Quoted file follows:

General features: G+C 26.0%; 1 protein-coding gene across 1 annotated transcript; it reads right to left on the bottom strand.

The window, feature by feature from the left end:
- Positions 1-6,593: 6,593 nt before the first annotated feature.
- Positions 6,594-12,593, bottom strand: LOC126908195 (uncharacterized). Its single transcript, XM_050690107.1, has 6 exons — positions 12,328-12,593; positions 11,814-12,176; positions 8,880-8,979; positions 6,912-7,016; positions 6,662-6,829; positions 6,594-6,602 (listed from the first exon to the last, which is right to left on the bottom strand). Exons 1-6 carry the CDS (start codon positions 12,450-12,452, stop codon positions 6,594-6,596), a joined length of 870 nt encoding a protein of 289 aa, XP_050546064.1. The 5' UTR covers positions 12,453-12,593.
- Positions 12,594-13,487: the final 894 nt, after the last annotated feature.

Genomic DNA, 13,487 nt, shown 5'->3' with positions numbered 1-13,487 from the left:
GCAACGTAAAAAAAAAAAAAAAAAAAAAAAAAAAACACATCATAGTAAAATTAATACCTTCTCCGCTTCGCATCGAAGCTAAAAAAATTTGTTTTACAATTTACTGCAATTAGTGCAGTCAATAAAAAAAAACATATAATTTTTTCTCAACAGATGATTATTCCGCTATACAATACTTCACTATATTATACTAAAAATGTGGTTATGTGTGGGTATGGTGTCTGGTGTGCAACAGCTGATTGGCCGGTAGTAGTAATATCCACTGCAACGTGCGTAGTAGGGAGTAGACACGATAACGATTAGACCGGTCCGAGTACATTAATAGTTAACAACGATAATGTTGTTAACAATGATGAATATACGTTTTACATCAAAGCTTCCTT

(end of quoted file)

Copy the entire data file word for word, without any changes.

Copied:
General features: G+C 26.0%; 1 protein-coding gene across 1 annotated transcript; it reads right to left on the bottom strand.

The window, feature by feature from the left end:
- Positions 1-6,593: 6,593 nt before the first annotated feature.
- Positions 6,594-12,593, bottom strand: LOC126908195 (uncharacterized). Its single transcript, XM_050690107.1, has 6 exons — positions 12,328-12,593; positions 11,814-12,176; positions 8,880-8,979; positions 6,912-7,016; positions 6,662-6,829; positions 6,594-6,602 (listed from the first exon to the last, which is right to left on the bottom strand). Exons 1-6 carry the CDS (start codon positions 12,450-12,452, stop codon positions 6,594-6,596), a joined length of 870 nt encoding a protein of 289 aa, XP_050546064.1. The 5' UTR covers positions 12,453-12,593.
- Positions 12,594-13,487: the final 894 nt, after the last annotated feature.

Genomic DNA, 13,487 nt, shown 5'->3' with positions numbered 1-13,487 from the left:
GCAACGTAAAAAAAAAAAAAAAAAAAAAAAAAAAACACATCATAGTAAAATTAATACCTTCTCCGCTTCGCATCGAAGCTAAAAAAATTTGTTTTACAATTTACTGCAATTAGTGCAGTCAATAAAAAAAAACATATAATTTTTTCTCAACAGATGATTATTCCGCTATACAATACTTCACTATATTATACTAAAAATGTGGTTATGTGTGGGTATGGTGTCTGGTGTGCAACAGCTGATTGGCCGGTAGTAGTAATATCCACTGCAACGTGCGTAGTAGGGAGTAGACACGATAACGATTAGACCGGTCCGAGTACATTAATAGTTAACAACGATAATGTTGTTAACAATGATGAATATACGTTTTACATCAAAGCTTCCTT